What is the 0-norm?

On $\mathbb{R}^n$ and $p\ge 1$ the $p$-norm is defined as $$\|x\|_p=\left ( \sum _{j=1} ^n |x_j| ^p \right ) ^{1/p}$$
and there is the $\infty$-norm which is $\|x\|_\infty=\max _j |x_j|$. It’s called the $\infty$ norm because it is the limit of $\|\cdot\|_p$ for $p\to \infty$.

Now we can use the definition above for $p<1$ as well and define a $p$-“norm” for these $p$. The triangle inequality is not satisfied, but I will use the term “norm” nonetheless. For $p\to 0$ the limit of $\|x\|_p$ is obviously $\infty$ if there are at least two nonzero entries in $x$, but if we use the following modified definition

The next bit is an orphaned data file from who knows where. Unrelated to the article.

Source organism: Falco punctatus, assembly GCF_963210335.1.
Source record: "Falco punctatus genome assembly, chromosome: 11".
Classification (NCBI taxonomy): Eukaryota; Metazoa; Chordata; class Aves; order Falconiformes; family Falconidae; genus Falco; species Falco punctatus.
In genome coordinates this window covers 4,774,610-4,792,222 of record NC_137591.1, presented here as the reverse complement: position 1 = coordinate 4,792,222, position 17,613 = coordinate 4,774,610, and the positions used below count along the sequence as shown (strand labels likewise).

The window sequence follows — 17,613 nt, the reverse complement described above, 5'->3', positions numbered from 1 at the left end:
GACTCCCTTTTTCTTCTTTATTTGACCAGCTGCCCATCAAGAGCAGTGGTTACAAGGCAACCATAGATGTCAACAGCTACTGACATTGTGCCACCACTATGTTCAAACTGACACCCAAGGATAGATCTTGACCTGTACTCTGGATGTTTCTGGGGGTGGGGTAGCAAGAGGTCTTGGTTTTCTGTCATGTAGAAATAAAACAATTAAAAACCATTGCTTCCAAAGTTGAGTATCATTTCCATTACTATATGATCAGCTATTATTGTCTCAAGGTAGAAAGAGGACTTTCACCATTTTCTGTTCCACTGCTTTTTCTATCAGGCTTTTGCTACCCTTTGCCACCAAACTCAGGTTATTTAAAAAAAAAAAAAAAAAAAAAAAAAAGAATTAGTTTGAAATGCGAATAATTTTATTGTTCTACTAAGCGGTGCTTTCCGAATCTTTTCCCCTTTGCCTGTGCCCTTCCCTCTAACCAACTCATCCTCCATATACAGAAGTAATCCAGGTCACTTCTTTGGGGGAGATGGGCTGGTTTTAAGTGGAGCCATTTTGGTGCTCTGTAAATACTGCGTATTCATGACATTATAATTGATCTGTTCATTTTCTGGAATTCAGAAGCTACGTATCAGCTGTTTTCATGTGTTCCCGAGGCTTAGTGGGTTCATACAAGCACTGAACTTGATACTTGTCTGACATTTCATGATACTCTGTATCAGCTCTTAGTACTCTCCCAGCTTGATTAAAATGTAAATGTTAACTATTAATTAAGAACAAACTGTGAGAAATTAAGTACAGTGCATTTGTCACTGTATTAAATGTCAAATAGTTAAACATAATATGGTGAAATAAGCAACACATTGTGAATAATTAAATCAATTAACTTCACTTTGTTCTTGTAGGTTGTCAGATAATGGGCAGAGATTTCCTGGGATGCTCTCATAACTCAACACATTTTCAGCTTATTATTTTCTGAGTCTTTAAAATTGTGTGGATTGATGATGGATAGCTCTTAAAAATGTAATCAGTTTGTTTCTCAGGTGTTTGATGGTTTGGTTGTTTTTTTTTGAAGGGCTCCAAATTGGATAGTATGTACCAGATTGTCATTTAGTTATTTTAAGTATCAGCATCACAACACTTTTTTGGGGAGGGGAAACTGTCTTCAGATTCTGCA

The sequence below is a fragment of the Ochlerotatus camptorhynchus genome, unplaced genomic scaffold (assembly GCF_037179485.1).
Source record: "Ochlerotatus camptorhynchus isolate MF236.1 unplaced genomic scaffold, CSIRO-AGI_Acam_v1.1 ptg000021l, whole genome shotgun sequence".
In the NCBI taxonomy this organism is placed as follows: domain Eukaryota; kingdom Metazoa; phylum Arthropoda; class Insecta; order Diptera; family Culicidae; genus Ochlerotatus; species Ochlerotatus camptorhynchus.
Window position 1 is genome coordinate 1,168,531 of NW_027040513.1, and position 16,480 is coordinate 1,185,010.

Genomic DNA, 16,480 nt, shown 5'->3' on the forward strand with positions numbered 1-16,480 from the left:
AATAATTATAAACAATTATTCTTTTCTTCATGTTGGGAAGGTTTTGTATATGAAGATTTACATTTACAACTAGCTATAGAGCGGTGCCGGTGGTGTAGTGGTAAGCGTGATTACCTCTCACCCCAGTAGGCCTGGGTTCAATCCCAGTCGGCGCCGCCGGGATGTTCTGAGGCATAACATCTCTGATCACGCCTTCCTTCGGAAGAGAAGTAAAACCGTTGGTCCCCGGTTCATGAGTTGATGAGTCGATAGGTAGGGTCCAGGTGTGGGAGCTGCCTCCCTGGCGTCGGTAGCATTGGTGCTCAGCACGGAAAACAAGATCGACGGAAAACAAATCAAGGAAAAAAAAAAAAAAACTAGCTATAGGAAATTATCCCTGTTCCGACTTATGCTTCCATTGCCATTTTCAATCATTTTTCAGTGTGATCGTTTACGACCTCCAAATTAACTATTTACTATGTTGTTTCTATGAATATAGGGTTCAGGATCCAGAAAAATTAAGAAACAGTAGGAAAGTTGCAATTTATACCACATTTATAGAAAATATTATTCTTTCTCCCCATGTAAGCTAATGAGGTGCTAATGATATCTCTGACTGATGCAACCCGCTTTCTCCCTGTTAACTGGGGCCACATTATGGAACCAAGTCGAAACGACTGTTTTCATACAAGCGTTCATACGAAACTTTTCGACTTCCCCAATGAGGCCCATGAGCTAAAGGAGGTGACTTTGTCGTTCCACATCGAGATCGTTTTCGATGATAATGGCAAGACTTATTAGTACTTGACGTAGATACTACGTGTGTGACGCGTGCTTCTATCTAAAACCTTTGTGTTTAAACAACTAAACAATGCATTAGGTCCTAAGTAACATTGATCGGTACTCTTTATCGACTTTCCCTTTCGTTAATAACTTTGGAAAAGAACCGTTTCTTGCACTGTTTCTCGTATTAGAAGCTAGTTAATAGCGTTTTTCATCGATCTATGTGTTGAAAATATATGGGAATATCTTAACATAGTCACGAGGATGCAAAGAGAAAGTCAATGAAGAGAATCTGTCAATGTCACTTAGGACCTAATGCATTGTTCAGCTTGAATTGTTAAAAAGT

$$\|x\|_p=\left ( \frac{1}{n} \sum _{j=1} ^n |x_j| ^p \right ) ^{1/p}$$
then this should have a limit for $p\to 0$, which should be called 0-norm. What is this limit?

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